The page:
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"Canada can, within a positive friendly atmosphere, ask the Chinese government to resolve the Tibetan situation."

Music speaks for free Tibet: Kelsang Chukie Tethong

February 1, 2011

Publication Date 01/28/2011
Source Taiwan Today
By June Tsai

Kelsang Chukie Tethong, dubbed Tibet’s most powerful voice, has a story
to tell through her singing—the story of Tibetan culture and its place
in the world today.

The singer performed her narrative at a sold-out concert in Taipei Jan.
9. She sang folk tunes, nostalgic numbers and love songs with lyrics
taken from poems by the celebrated Sixth Dalai Lama (1683-1706), and
chanted Buddhist teachings and prayers.

Her peaceful voice and unassuming gestures belied her urgent message
about cultural erosion due to the Tibetan diaspora and the impact of
modernity on the younger generation.

The audience of religious people, artists, students, exiled Tibetans
and, most of all, ordinary folks, was very receptive.

People around the world love her voice. She has performed in Europe,
Hong Kong, the U.S. and Taiwan, always in traditional Tibetan costume.
She has sung several times in the presence of the Dalai Lama, the
Tibetan spiritual leader, including at the 60th anniversary of his
enthronement ceremony in 2000 and the conclusion of his 50th Anniversary
of Assuming Temporal authority in 2001.

To Tibetans, her singing is the sound of home. For foreigners who love
it, it is balm.

“When I got Kelsang Chukie’s first CD released in Taiwan, I expected it
to be just another collection of Buddhist chanting,” dancer Chen
Chieh-ting said. “But when the first track began to play, I started
crying.”

That song includes the six-word mantra of Tibetan Buddhism, “om ma nye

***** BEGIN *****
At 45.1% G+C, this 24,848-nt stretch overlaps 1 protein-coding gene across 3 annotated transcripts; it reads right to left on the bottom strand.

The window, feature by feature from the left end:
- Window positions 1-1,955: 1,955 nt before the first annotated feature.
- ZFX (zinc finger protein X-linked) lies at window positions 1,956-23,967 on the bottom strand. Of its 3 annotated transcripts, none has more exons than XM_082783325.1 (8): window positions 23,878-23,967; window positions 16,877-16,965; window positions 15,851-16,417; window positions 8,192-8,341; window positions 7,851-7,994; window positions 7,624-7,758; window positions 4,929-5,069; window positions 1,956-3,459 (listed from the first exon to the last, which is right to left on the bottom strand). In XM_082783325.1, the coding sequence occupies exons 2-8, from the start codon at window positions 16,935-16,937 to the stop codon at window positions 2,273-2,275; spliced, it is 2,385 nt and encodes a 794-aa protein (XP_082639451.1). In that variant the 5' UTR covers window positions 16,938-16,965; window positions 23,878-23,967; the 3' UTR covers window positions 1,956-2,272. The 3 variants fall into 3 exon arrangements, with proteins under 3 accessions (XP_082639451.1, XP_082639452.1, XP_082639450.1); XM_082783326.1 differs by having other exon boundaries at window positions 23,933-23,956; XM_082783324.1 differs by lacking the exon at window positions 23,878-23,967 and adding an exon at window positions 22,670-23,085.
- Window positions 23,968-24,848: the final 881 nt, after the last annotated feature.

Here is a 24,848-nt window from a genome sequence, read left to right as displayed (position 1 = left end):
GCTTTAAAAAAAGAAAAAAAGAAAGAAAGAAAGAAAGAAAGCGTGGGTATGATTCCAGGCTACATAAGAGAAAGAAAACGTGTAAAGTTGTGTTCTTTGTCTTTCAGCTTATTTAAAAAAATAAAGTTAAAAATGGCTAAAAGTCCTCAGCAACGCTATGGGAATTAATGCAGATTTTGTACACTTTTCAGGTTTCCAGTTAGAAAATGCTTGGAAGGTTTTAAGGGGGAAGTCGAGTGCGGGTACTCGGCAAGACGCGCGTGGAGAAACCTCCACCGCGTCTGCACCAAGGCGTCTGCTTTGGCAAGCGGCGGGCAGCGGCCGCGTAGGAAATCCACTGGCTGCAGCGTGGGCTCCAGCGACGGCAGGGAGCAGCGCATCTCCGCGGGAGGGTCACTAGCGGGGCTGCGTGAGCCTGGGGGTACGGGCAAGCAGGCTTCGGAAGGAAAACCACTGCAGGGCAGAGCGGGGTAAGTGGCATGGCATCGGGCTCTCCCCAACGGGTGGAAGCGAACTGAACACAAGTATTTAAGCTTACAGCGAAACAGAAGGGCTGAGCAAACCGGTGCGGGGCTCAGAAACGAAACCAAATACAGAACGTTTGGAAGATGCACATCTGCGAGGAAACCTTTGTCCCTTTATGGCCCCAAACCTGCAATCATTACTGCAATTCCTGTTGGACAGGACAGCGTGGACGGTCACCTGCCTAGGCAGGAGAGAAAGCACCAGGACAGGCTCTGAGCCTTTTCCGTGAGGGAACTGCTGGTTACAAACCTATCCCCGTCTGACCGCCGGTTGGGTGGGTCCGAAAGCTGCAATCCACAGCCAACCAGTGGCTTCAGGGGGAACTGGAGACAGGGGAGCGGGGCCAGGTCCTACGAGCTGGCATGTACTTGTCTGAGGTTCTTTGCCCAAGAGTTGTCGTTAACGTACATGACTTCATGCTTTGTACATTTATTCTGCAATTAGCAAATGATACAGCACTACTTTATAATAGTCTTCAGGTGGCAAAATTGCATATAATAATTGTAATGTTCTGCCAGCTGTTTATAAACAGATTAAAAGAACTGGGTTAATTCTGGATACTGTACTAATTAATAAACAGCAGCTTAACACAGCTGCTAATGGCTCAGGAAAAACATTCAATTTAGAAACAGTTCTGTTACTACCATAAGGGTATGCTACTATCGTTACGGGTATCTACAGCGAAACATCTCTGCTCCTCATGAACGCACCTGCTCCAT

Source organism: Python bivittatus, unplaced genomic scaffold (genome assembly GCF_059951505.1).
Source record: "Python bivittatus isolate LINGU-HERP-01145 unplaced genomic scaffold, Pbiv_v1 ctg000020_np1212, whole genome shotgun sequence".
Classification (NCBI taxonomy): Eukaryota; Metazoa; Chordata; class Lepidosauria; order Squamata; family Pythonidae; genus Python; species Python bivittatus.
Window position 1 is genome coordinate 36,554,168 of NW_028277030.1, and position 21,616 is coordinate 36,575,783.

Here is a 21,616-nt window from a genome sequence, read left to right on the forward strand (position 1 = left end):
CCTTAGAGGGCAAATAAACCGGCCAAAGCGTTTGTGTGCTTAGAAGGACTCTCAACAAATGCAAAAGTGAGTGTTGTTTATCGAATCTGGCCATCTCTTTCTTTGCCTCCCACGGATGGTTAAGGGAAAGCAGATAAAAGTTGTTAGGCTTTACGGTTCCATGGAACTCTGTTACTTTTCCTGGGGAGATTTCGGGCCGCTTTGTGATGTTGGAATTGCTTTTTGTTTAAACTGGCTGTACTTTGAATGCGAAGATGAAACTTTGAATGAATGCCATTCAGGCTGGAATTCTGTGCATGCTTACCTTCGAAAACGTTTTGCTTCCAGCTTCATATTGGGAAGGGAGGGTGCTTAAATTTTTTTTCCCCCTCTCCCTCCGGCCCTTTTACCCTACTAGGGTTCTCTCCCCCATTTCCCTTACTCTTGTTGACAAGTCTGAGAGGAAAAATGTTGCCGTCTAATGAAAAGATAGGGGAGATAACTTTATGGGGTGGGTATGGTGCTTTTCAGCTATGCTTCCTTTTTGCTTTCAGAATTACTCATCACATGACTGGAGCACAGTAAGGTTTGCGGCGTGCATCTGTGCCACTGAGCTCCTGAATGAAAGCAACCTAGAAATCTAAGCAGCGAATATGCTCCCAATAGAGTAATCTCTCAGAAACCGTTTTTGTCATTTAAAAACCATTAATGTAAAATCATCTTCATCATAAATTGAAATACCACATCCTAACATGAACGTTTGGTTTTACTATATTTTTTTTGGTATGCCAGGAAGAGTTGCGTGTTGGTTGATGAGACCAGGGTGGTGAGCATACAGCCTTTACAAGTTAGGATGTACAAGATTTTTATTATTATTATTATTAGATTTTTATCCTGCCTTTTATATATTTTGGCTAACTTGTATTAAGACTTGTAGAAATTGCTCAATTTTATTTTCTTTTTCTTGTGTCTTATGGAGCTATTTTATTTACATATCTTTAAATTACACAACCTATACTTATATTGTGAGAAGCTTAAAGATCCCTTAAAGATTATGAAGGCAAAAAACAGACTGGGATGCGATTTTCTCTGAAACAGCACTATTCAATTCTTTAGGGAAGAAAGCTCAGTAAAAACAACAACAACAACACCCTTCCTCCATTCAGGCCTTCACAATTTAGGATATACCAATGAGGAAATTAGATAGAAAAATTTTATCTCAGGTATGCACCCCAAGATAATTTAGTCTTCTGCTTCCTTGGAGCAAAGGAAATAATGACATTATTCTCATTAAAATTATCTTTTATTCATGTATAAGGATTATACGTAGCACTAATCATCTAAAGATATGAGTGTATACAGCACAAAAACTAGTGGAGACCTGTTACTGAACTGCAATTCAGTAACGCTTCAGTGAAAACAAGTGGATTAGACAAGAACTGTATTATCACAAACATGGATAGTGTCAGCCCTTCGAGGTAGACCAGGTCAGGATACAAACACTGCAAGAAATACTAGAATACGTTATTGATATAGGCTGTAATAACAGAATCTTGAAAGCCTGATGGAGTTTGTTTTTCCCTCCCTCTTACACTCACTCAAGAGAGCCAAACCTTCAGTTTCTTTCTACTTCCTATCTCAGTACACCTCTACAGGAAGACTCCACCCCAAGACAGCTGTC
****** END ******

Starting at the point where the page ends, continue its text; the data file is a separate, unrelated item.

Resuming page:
bhe mae hum.” The tranquilizing power of Kelsang Chukie’s voice
captivated Chen, and he became an ardent follower. On her recent tour of
Taiwan he accompanied her singing with Dunhuang dance, a Buddhist dance
form.

The Tibetan singer, however, credits the power of her singing to the
Dalai Lama and the Tibetan people. “I have never thought I am the one
who is singing well,” the soft-spoken singer said. “I also appreciate
the positive strength coming from the audience, directed toward Tibetan
people.”

Tibet is the main reason the 54-year-old woman has kept on singing when
making a living from it is out of the question.

Although she started learning to sing at an early age, she only came to
realize her duty as a Tibetan singer much later.

Kelsang Chukie was born in Nepal, and grew up in Dharamsala, India,
where the Dalai Lama fled in 1959 after a failed uprising against
Chinese rule and established the Tibetan government-in-exile.

Her mother passed away on the border of Nepal and India when the family
was moving to Dharamsala around 1964. “My mother had a great voice. I
remember she sang all the time, to us kids or when she worked,” Kelsang
Chukie recalled, noting several family members on her mother’s side were
also musicians.

Children reaching Dharamsala were accommodated in the Tibetan Children’s
Village. With their father’s blessing, Kelsang Chukie and her sister
Namgyal Lhamo were soon selected for training at the Tibet Institute of
Performing Arts.

TIPA was established in the same year as the government-in-exile, and
aims to preserve traditional Tibetan performance arts. Kelsang Chukie
spent 11 years there learning music and dance.

Unfortunately, she had to leave TIPA in 1973 after her father’s death